One person at a time - The Leadership Genius of Mother Teresa
Sign beside the door of the Mother House in Kolkata. Photo courtesy of Leilani Herman.We met at the Motherhouse, which had served as the home and headquarters of Mother Teresa for nearly 50 years. (It is still there, Mother Teresa remains lie in a grave stone in a modest chapel on the second floor.) We sat around a simple wooden table with Sister Prema, the current superior general of the Missionaries of Charity. A large hand-written mission statement of the Order was the only non-religious element to the wall.
Sister Prema described a series of Mother Teresa governance practices. For example, they told us that Mother Teresa had played an active role in the direction of the new novitiates and always tried to get any of their people to get to know the strengths and needs. Always focused on other, Mother Teresa was also a good listener and focused to help a great deal on the other to grow. And of course, Mother Teresa tirelessly modeled caring, selfless dedication to the poor, that they hoped others emulate.
Then one of my colleagues asked the question. Before our visit Mother House, we had spent the morning fighting with a Big Hairy Audacious Goal (BHAG) to join our team, so that my colleague, Sister Prema asked if Mother Teresa "had set, no big, bold goals, such as eliminating Poverty."
Sister Prema said:
"Oh no. Mother Teresa was fully focused on supporting a person at a time."
One person at a time! Wait, let me get this straight ... Mother Teresa had dedicated their lives to helping the poorest of the poor in a city that in extreme poverty had millions of people to imagine life, and their aim was only one person at a to help time?
To a group of governmental managers who think in terms of the major programs, Mother Teresa approach were used did not sound very efficient. When my colleagues and I were discussing it during the day, it struck us that the extent of poverty given that Mother Teresa surrounded in Kolkata, the idea of focusing on a desperately ill and / or a bad person at a time a The aim was, as daunting - so bold - that it was overwhelming to think about it.
Then it hit me. Mother Teresa was onto something. Many politicians, authorities and NGOs have large, systemic plans devised major social problems such as poverty, drug abuse, illiteracy, or crime. Come up with a great idea is the easy part, however. The hard part is executing on the front. Are the people who deliver the services at the local level the right decisions? Do they treat every customer with respect and dignity? Did they approach their work with a laser-like focus on their mission agency? 1
One of Mother Teresa's great strengths was its emphasis on the core task of their organization: to help the poorest of the poor. They spent a lot of their own time to help people in extreme distress. Your personal example still serves as a model for the Missionaries of Charity.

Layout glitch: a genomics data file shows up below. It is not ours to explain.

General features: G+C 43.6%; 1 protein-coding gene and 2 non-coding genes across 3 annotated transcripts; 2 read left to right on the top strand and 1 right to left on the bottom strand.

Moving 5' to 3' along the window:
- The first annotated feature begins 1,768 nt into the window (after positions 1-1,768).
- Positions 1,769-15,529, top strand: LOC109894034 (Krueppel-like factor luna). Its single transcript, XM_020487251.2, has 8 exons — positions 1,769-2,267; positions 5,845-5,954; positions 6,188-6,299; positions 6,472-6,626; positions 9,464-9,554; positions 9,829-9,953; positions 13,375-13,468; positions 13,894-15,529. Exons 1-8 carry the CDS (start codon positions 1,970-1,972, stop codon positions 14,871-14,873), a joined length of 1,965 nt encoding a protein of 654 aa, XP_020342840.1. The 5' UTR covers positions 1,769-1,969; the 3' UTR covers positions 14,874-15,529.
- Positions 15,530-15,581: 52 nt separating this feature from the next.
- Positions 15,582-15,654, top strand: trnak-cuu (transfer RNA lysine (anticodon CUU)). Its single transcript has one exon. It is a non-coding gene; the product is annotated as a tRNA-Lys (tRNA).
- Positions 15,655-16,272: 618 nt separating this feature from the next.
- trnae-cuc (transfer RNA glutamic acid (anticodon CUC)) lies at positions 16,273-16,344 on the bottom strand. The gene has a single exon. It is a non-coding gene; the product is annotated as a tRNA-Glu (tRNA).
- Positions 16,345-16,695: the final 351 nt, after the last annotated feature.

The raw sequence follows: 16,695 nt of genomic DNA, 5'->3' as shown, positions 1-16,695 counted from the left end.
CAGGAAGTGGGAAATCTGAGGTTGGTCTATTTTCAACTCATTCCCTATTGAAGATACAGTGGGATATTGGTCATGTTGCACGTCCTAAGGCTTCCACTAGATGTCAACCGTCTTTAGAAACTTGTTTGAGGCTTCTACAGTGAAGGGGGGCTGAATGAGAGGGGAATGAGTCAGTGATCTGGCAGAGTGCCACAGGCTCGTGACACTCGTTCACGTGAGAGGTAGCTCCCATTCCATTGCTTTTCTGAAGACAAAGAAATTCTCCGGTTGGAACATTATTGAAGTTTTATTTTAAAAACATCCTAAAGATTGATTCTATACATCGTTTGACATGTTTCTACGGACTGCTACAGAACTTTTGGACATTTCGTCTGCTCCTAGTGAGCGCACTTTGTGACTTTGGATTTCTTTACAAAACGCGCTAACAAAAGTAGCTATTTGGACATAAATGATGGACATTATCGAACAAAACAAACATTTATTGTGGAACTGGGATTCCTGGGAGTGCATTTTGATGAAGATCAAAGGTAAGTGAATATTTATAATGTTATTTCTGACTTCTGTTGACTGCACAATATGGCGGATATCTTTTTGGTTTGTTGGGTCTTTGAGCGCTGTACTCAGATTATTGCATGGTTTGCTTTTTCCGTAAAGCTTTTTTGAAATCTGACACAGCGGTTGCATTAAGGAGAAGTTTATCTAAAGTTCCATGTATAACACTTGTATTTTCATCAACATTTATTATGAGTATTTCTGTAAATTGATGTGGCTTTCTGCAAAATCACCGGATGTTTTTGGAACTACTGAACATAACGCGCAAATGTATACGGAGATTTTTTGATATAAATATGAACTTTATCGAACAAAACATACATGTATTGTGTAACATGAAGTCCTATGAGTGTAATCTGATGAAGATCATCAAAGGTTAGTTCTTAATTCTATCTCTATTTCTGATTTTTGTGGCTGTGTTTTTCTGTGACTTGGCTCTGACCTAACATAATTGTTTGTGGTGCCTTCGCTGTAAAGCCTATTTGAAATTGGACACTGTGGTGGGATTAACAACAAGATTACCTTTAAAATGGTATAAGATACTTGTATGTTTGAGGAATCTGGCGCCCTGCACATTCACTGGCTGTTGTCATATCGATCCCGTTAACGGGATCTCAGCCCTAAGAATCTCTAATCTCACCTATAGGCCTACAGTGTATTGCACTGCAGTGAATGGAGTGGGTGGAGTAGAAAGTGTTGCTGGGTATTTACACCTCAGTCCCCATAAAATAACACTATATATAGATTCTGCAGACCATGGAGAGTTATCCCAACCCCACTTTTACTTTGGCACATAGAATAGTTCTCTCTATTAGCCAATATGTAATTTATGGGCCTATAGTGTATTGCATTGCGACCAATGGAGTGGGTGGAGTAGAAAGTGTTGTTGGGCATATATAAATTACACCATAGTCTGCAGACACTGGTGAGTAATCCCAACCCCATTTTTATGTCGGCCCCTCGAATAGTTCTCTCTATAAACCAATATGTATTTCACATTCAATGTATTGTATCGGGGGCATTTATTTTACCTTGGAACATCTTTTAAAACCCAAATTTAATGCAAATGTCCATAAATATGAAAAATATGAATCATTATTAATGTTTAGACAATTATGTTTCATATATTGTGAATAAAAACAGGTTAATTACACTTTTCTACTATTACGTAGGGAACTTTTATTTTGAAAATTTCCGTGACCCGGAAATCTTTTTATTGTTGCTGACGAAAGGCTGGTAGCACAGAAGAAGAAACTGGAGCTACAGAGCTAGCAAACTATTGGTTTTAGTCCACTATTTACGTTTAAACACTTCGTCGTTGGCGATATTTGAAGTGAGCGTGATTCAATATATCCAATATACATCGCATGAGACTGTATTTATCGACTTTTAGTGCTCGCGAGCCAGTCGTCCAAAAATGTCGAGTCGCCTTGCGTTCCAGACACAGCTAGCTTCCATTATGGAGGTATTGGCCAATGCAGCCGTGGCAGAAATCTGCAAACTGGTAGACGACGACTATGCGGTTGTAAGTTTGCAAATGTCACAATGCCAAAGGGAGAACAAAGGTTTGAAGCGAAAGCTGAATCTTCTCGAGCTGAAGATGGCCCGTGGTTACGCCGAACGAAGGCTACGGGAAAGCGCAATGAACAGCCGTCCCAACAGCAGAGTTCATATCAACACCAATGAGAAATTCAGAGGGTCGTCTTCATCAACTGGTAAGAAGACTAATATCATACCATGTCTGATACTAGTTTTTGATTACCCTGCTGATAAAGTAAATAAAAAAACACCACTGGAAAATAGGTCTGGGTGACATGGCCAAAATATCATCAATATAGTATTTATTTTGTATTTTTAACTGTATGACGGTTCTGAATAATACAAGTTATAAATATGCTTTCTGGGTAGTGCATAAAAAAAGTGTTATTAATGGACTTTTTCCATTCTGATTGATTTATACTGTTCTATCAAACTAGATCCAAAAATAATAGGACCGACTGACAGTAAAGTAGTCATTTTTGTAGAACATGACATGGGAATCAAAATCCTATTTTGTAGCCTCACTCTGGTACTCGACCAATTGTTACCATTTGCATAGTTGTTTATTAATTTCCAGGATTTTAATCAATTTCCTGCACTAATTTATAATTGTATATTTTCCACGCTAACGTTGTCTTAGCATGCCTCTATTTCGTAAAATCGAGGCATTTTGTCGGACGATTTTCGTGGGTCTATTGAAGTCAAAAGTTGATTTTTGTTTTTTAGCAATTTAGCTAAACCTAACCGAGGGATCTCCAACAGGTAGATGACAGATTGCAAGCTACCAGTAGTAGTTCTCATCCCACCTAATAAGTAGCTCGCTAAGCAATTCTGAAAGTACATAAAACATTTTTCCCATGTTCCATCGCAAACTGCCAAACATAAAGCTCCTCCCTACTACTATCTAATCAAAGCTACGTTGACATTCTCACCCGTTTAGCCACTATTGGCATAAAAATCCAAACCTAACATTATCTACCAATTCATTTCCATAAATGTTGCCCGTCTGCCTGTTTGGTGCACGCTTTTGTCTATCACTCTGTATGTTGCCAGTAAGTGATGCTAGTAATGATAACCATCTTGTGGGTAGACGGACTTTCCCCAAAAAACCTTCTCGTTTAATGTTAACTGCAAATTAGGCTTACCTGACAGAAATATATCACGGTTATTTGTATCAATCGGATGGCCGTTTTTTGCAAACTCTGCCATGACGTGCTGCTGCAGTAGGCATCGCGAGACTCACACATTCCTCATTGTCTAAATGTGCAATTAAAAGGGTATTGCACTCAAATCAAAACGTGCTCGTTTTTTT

Now that a dyed-in-the-wool systems thinker, I'm not going to argue about that we should do away with the large systemic plans to solve social problems. Each government agency has such plans, and they often make a difference. But if our agencies the desired results are not achieved, it is often because we pay enough attention have failed to get it right on the front. If we fail, we fail a customer online at a time.
What this means for Growing Leaders
Each government agency has at least some pockets of excellence. The characteristic feature of these work units is usually that they have great leadership.
In contrast, when we get disappointing results, it is often because primarily supervisors have failed to help her feel people connected to the mission or give them the tools and training they need to do the job.
Of course, responsibility for results lies not only with managers primarily; It goes all the way up the line. If the first line managers are not effective, it may be that more senior leaders have been unable to choose the right people for management positions to help, she failed to get result, was able to give them feedback, or failed performance in a manner measured way that inspires employees to improve operations.
In preparing leaders for the public service, it is important that there are no shortcuts to remember. Each supervisor must training, mentoring, coaching and feedback. You must also varied and challenging experiences that will push out of their comfort zone and the perspective needed to cope with the many challenges it as a guide face. At the system level, an agency may provide incentives for learning to perform and it may be the appropriate training and support. Government agencies can - and should - do these things.
But a systemic approach is not enough when it comes to growing leaders. Individual supervisors need the commitment may require to learn to perform effectively. And some senior executives have time carving their younger colleagues as a mentor. Because when all is said and done, learn lead managers - you guessed it - one person at a time.